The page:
She denounced the use of force by Congo government against opposition demonstrators and demanded that Congolese authorities release political prisoners and guarantee freedom of expression and assembly.
"These changes are desperately needed right now in Congo," Haley said at an informal council meeting. "Use of excessive force against civilians who simply want a say in their future is against everything the U.N. is supposed to stand for."
Haley also warned that the country's electoral commission's decision to use an electronic voting system for the first time without it ever being tested in Congo poses "enormous risk" and "has the potential to seriously undermine the credibility of elections."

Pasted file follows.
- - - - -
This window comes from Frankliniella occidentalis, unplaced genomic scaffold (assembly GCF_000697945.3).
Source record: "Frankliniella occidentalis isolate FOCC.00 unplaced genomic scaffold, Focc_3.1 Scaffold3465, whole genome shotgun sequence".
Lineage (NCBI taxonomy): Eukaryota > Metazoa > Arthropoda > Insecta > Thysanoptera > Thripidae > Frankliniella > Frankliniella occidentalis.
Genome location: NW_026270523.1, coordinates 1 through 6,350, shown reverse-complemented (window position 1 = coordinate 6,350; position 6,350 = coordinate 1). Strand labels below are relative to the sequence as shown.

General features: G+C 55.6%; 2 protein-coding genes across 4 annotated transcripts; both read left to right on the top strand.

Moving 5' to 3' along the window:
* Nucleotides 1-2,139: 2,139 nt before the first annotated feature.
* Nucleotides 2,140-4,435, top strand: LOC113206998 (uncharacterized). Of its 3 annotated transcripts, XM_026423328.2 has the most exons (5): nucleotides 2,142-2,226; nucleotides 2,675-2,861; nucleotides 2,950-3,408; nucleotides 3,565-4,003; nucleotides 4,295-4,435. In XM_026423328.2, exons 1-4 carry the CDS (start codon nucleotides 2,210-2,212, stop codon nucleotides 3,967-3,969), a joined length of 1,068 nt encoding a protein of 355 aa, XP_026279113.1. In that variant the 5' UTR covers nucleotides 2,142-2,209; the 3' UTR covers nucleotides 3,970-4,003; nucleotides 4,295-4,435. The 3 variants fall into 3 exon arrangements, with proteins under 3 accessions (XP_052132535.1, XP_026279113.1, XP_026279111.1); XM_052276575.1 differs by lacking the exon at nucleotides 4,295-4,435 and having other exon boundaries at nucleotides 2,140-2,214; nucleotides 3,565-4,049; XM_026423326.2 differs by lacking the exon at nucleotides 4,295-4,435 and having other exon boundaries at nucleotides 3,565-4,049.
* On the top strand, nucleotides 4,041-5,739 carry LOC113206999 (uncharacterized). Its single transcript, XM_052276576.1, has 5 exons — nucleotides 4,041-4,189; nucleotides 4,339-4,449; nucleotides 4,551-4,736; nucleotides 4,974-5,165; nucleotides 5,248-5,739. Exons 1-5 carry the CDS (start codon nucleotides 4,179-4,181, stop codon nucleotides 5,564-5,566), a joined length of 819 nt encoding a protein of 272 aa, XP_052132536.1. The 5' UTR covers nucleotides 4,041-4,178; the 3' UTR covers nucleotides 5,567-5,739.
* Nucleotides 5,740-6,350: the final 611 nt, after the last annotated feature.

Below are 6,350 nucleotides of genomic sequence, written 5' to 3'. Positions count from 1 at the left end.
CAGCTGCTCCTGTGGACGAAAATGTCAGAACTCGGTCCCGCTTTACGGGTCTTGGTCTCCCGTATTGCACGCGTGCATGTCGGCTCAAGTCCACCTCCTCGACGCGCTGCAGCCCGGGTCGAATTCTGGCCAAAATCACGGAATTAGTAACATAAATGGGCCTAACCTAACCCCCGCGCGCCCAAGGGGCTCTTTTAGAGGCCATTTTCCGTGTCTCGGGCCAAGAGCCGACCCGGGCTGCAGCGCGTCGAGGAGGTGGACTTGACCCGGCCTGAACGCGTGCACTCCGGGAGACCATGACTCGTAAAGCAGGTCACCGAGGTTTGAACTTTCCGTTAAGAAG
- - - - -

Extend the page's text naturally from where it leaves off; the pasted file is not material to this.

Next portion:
"The United States has no appetite to support an electronic voting system," she said.
Electoral Commission President Corneille Nangaa said using voting machines that enable every voter to print a ballot before putting it into a ballot box will save $123 million, lowering the cost of holding the election to about $432 million from the initial estimates of $555 million.
Ida Sawyer, the Central Africa director for Human Rights Watch, warned that voting machines could be used fraudulently.
"Over the past three years President (Joseph) Kabila and those around him have used one delaying tactic after another to postpone elections and entrench their hold on power through voter repression and large-scale violence," abetted by "systemic corruption," she told the council....